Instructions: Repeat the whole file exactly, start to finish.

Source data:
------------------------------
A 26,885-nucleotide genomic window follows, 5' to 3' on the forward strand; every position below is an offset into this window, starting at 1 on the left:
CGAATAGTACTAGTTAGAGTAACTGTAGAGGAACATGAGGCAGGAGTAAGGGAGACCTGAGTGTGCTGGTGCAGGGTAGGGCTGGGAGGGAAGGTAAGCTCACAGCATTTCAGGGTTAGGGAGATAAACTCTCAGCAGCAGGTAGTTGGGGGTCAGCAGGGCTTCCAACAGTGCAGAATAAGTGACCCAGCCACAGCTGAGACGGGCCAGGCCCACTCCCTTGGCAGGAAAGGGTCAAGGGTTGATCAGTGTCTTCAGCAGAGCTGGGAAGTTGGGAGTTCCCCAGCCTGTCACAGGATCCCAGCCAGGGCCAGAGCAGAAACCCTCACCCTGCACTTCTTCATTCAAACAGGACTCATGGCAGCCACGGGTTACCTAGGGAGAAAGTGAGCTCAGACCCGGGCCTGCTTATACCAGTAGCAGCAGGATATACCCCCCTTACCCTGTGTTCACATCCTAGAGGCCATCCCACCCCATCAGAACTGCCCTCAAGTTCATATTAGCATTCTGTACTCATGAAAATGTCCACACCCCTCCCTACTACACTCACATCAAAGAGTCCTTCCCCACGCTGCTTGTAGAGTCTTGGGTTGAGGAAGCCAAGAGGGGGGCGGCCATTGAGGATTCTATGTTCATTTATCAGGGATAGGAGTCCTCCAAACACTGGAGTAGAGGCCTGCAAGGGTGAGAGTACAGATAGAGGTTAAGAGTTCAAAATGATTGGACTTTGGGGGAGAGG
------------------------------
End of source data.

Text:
A 26,885-nucleotide genomic window follows, 5' to 3' on the forward strand; every position below is an offset into this window, starting at 1 on the left:
CGAATAGTACTAGTTAGAGTAACTGTAGAGGAACATGAGGCAGGAGTAAGGGAGACCTGAGTGTGCTGGTGCAGGGTAGGGCTGGGAGGGAAGGTAAGCTCACAGCATTTCAGGGTTAGGGAGATAAACTCTCAGCAGCAGGTAGTTGGGGGTCAGCAGGGCTTCCAACAGTGCAGAATAAGTGACCCAGCCACAGCTGAGACGGGCCAGGCCCACTCCCTTGGCAGGAAAGGGTCAAGGGTTGATCAGTGTCTTCAGCAGAGCTGGGAAGTTGGGAGTTCCCCAGCCTGTCACAGGATCCCAGCCAGGGCCAGAGCAGAAACCCTCACCCTGCACTTCTTCATTCAAACAGGACTCATGGCAGCCACGGGTTACCTAGGGAGAAAGTGAGCTCAGACCCGGGCCTGCTTATACCAGTAGCAGCAGGATATACCCCCCTTACCCTGTGTTCACATCCTAGAGGCCATCCCACCCCATCAGAACTGCCCTCAAGTTCATATTAGCATTCTGTACTCATGAAAATGTCCACACCCCTCCCTACTACACTCACATCAAAGAGTCCTTCCCCACGCTGCTTGTAGAGTCTTGGGTTGAGGAAGCCAAGAGGGGGGCGGCCATTGAGGATTCTATGTTCATTTATCAGGGATAGGAGTCCTCCAAACACTGGAGTAGAGGCCTGCAAGGGTGAGAGTACAGATAGAGGTTAAGAGTTCAAAATGATTGGACTTTGGGGGAGAGG